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Step 5: Adding up Each Group Score
Scores of each cause group will then be added as a group with the highest score with being given the highest priority, and the lowest score will be given the lowest priority.
Lack of training problems with the highest score with being given the highest priority.
Step 6: Taking Necessary Action
Lastly, develop and implement an action plan for the purpose of solving problems with the focus on the greatest scored problems first. So, Mr. X should focus more on giving training to the staff as, by this, he will get the biggest benefit. After this is done, he should look at the increasing number of staff.
Advantages & Disadvantages of Pareto Analysis
- Pareto analysis is one of the powerful tools for solving the problems which is simple and effective. Even though the technique is based on finding mostly 20 % of the fundamental causes which are responsible for the 80 % problems, it still can be used for the solutions where the rule of 80:20 does not apply.
- The problem-solving skills of the person conducting this analysis can be increased because it enables the person to organize problems related to the work into the cohesive facts, and once these facts are outlined clearly, planning can be started to solve problems.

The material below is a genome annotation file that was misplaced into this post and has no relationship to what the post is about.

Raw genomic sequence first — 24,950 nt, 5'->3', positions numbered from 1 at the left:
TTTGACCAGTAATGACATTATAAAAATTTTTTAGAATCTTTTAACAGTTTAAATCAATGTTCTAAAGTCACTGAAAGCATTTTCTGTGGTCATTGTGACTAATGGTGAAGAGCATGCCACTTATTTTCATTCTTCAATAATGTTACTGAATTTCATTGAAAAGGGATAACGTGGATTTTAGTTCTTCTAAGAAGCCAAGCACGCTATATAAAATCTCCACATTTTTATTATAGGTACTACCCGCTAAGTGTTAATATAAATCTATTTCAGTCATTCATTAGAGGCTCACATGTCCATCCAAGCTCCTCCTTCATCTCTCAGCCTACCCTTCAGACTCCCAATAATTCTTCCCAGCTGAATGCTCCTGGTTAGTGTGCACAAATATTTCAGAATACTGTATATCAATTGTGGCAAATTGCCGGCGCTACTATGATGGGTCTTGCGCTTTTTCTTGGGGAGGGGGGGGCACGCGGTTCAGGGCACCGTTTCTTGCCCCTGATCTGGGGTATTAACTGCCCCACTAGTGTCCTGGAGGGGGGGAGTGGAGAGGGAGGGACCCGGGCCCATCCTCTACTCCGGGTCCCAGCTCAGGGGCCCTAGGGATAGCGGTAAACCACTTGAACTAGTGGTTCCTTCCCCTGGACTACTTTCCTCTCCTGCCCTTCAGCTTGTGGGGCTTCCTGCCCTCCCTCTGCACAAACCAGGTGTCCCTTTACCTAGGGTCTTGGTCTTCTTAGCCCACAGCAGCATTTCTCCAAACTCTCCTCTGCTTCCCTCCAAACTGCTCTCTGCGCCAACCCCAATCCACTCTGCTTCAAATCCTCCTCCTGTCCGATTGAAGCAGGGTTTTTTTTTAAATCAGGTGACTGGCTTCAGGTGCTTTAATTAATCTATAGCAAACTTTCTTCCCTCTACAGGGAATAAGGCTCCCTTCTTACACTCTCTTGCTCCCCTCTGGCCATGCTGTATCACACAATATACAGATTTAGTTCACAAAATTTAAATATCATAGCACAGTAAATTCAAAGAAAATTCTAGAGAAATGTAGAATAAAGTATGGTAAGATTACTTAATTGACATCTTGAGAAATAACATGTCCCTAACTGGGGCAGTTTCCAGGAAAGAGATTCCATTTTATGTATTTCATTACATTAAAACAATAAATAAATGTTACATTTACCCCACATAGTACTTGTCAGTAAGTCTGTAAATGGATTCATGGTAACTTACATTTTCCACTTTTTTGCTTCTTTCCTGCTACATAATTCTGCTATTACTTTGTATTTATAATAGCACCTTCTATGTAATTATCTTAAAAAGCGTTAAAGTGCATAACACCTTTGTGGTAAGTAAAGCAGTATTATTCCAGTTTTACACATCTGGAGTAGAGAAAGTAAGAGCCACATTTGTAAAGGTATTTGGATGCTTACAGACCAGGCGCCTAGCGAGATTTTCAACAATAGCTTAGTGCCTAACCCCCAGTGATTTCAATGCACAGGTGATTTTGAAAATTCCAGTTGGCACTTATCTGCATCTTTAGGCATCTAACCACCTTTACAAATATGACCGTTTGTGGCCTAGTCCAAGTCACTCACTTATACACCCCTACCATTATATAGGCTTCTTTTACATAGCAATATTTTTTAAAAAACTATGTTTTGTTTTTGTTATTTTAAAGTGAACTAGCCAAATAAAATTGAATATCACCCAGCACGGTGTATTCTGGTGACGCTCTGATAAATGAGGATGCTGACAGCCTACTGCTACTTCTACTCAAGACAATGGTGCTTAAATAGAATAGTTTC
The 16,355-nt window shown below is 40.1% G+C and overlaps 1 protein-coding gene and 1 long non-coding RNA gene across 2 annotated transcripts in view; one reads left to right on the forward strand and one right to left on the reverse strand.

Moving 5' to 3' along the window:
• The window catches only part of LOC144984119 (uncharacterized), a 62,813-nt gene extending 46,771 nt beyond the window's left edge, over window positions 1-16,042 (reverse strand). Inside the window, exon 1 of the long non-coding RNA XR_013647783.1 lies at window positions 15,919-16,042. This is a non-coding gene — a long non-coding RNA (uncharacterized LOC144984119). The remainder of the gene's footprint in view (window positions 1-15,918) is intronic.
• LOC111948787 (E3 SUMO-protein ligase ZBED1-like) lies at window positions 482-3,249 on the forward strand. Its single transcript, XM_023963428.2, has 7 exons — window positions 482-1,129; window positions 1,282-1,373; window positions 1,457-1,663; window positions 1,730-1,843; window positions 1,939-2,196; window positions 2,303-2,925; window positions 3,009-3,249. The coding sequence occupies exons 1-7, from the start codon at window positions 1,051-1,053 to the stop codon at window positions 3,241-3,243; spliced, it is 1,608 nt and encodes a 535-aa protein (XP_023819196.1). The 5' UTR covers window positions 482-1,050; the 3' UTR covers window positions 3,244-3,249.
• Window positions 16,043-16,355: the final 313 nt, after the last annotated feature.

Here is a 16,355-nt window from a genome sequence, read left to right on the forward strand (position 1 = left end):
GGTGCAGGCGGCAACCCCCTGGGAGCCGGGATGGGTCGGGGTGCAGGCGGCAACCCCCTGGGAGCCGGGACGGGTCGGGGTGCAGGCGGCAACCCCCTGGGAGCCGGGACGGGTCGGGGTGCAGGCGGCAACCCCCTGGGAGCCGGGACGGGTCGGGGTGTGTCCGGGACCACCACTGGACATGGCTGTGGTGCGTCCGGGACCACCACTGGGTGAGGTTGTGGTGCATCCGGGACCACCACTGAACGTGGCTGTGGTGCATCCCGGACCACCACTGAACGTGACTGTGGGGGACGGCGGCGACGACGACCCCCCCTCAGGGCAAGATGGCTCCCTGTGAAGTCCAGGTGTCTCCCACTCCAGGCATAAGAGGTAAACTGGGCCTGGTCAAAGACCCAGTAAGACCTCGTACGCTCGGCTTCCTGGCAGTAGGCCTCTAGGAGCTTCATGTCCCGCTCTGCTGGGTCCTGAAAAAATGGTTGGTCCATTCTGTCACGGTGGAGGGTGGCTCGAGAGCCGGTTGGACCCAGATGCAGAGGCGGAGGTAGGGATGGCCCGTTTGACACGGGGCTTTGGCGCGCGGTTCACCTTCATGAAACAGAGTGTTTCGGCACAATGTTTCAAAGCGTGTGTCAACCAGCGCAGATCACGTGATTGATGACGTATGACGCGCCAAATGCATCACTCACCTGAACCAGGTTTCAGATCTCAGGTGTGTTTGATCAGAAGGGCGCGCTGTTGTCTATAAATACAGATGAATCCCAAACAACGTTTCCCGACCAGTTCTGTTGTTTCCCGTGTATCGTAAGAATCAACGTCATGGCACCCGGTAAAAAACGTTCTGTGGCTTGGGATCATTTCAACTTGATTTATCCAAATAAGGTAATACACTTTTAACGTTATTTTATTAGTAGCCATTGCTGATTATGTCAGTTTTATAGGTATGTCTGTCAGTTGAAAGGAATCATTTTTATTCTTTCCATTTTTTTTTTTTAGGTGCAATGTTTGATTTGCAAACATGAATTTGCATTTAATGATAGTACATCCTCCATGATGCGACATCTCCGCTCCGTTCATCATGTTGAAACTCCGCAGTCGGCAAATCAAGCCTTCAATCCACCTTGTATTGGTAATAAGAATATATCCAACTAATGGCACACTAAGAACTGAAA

- The procedures and the processes which are followed while making changes are generally documented while conducting this analysis, which will help in better preparation and improvements in future decision making.
- Pareto analysis conducted does not provide the solutions to issues; rather only helps in identifying a few significant causes that are responsible for the majority of problems.
- This analysis is based on past information that small business owners may not find useful because that might not represent the current situation of the company correctly.
- Its success is dependent on the accuracy of scoring each of the issues. Businesses that fail to assign proper scoring against each factor on the Pareto chart will get inaccurate results.
Important Points of Pareto Analysis
- The idea of the 80:20 rule states that 80 % of the benefit of the project can be achieved by the company by doing 20% of the work, or the 80% problem of the company is traced to 20 % causes.
- Each problem is given a numerical score on the basis of the level of impact.
Pareto Analysis is the technique for the prioritization of the work of problem-solving so that a number of problems could be solved. It is based on the Pareto principle, which is also known as the 80/20 rule where the idea of 80/20 rule states that 80 % of the benefit of the project can be achieved by the company by doing the 20% of the work or the 80% problem of the company is traced to 20 % causes. It does not only show the most important problem but at the same time, it also gives a score showing the severity of the problem.
This has been a guide to what is Pareto Analysis and its definition. Here we discuss the example of Pareto analysis along with advantages and disadvantages. You can learn more about accounting from the following articles –